Sirens at Misawa mark eight years since devastating quake and tsunami in Japan

U.S. Marines of the 31st Marine Expeditionary Unit pick up debris April 2, 2011, during a disaster relief mission at Uranohama Port, Oshima Island, Japan, in support of Operation Tomodachi.


By SETH ROBSON | STARS AND STRIPES Published: March 11, 2019

Sirens rang out Monday at Misawa Air Base, home of the Air Force’s 35th Fighter Wing in northeast Japan, marking the eighth anniversary of a devastating earthquake, tsunami and nuclear disaster that killed more than 15,000 and spurred a relief operation involving 20,000 U.S. servicemembers.

On March 11, 2011 a 9.0-magnitude earthquake set off a destructive tsunami that hit the Tohoku coast, traveling 6 miles inland in places, causing widespread destruction and the release of radioactive plumes from the damaged Fukushima Daiichi Nuclear Power Station.

Operation Tomodachi — the U.S. effort to help Japan deal with the aftermath of the disaster — involved sending servicemembers into coastal communities to help locals deal with the destruction.

At Misawa, the closest U.S. base to the disaster zone, sirens sounded at 2:46 p.m. — marking the time that the earthquake struck — before personnel observed a minute’s silence.

“We are proud to serve alongside our Japanese counterparts and always prepared to help our partners in times of need,” officials said on Misawa’s Facebook page.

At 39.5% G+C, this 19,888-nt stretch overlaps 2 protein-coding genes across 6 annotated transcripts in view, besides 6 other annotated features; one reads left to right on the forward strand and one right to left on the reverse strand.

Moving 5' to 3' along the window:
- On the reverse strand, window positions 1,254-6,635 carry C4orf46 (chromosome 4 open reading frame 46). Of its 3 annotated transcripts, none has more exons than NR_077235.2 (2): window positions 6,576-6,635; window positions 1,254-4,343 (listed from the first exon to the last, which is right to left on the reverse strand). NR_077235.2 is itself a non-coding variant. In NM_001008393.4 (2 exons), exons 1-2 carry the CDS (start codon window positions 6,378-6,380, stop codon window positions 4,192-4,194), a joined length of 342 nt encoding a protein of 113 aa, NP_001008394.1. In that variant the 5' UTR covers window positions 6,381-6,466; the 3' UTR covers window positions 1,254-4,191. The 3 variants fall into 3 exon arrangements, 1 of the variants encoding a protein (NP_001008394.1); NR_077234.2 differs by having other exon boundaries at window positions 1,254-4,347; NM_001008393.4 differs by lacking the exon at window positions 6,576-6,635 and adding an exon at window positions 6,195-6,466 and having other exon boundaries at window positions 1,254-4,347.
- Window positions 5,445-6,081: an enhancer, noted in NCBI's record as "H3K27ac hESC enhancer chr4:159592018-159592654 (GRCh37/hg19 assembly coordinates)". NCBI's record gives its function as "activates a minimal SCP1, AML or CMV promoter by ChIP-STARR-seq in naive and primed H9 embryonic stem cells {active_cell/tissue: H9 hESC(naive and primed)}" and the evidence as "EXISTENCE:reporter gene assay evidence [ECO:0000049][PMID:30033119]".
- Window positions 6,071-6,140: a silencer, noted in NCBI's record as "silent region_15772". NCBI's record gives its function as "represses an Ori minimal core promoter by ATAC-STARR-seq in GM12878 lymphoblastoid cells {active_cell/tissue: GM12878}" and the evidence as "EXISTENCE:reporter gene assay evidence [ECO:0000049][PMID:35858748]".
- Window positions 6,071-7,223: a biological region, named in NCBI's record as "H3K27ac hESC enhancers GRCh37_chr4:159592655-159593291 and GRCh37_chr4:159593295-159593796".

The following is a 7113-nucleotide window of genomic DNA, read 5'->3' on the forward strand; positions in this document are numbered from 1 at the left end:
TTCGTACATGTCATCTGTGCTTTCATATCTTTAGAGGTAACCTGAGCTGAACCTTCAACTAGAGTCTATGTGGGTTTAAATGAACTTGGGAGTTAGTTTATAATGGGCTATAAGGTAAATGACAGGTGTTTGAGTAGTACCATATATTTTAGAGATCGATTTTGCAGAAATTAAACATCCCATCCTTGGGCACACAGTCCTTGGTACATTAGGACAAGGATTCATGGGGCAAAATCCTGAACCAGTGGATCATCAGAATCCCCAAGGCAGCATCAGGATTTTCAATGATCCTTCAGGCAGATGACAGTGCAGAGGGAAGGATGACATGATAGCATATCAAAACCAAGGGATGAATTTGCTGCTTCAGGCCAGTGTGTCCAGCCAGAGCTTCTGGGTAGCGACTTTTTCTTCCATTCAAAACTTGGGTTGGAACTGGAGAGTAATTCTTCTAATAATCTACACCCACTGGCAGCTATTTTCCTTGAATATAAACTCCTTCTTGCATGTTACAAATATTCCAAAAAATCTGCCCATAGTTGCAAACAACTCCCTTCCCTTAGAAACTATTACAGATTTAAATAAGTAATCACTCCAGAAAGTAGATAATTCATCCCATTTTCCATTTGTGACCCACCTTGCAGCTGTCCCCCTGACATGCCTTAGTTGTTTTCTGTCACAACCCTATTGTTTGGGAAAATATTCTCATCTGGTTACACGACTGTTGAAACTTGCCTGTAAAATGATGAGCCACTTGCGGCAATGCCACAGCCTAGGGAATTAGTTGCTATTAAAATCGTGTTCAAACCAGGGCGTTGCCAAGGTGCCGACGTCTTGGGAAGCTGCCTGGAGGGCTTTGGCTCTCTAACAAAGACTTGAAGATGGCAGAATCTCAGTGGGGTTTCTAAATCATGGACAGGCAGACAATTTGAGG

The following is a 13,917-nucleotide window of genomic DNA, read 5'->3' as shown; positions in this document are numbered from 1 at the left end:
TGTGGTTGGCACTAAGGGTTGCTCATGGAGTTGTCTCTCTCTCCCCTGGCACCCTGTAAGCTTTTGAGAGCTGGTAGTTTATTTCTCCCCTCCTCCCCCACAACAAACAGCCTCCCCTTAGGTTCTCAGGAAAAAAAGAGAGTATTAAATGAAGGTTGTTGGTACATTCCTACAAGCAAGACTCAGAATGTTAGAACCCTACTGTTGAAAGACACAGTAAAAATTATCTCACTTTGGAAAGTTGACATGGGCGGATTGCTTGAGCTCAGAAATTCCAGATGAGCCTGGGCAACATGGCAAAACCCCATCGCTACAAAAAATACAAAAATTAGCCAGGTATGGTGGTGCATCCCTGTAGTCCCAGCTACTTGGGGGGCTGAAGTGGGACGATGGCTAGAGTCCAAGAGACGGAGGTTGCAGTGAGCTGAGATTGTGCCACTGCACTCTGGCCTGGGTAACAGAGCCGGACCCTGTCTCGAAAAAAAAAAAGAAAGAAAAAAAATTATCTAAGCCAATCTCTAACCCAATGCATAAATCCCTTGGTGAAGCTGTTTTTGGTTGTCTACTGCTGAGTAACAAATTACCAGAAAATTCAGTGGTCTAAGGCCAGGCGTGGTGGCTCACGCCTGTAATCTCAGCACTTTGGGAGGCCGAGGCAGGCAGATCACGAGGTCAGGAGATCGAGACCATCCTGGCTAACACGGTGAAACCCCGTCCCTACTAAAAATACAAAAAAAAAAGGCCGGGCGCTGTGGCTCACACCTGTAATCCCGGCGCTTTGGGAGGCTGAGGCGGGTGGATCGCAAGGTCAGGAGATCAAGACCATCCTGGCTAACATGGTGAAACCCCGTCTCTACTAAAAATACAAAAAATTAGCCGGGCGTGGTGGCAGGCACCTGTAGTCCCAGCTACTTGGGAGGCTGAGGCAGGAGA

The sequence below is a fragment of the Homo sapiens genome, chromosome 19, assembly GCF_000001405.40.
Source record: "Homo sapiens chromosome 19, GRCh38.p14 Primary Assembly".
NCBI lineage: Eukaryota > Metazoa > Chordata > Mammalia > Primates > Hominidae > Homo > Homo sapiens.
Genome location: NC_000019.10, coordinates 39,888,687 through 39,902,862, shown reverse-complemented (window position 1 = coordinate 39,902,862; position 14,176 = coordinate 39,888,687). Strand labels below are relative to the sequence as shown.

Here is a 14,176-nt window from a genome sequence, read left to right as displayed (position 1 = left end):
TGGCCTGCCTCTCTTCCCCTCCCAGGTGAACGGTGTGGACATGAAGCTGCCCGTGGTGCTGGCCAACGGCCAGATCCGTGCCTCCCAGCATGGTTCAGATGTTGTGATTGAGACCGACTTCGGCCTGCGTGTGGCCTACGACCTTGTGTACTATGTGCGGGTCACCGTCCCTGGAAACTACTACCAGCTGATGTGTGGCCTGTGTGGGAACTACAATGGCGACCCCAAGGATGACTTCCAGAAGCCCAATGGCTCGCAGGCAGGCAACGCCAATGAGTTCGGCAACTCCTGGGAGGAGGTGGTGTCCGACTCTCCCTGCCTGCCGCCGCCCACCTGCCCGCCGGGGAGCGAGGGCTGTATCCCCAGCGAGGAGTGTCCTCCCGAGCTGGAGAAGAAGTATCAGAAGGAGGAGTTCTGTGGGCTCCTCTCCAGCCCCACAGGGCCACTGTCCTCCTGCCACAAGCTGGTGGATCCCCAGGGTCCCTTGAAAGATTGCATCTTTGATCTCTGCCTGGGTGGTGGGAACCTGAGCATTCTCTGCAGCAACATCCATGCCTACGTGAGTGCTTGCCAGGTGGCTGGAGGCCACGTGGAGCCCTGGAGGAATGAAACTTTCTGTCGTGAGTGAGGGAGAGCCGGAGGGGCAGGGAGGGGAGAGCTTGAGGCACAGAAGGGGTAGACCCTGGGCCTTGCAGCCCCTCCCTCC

People stationed there at the time of the disaster responded with comments about their experiences.

“It was a really difficult time, but I was really proud to see the way the base came together to support our families and our off-base communities,” wrote Mike Dashler, who said he was a member of the 35th Operations Group from 2010 to 2011.

Others shared photographs of troops working in the field, a Marine’s radiation dosimeter, damaged cars and buildings and donated supplies.

Japanese media reported that 52,000 people who lost their homes in the disaster are still living in shelters.

Twitter: @SethRobson1

Debris and wreckage is piled up on March 16, 2011, in Ofunato, Japan, after a 9.0 earthquake hit Japan on March 11 that caused a tsunami that destroyed anything in its path.

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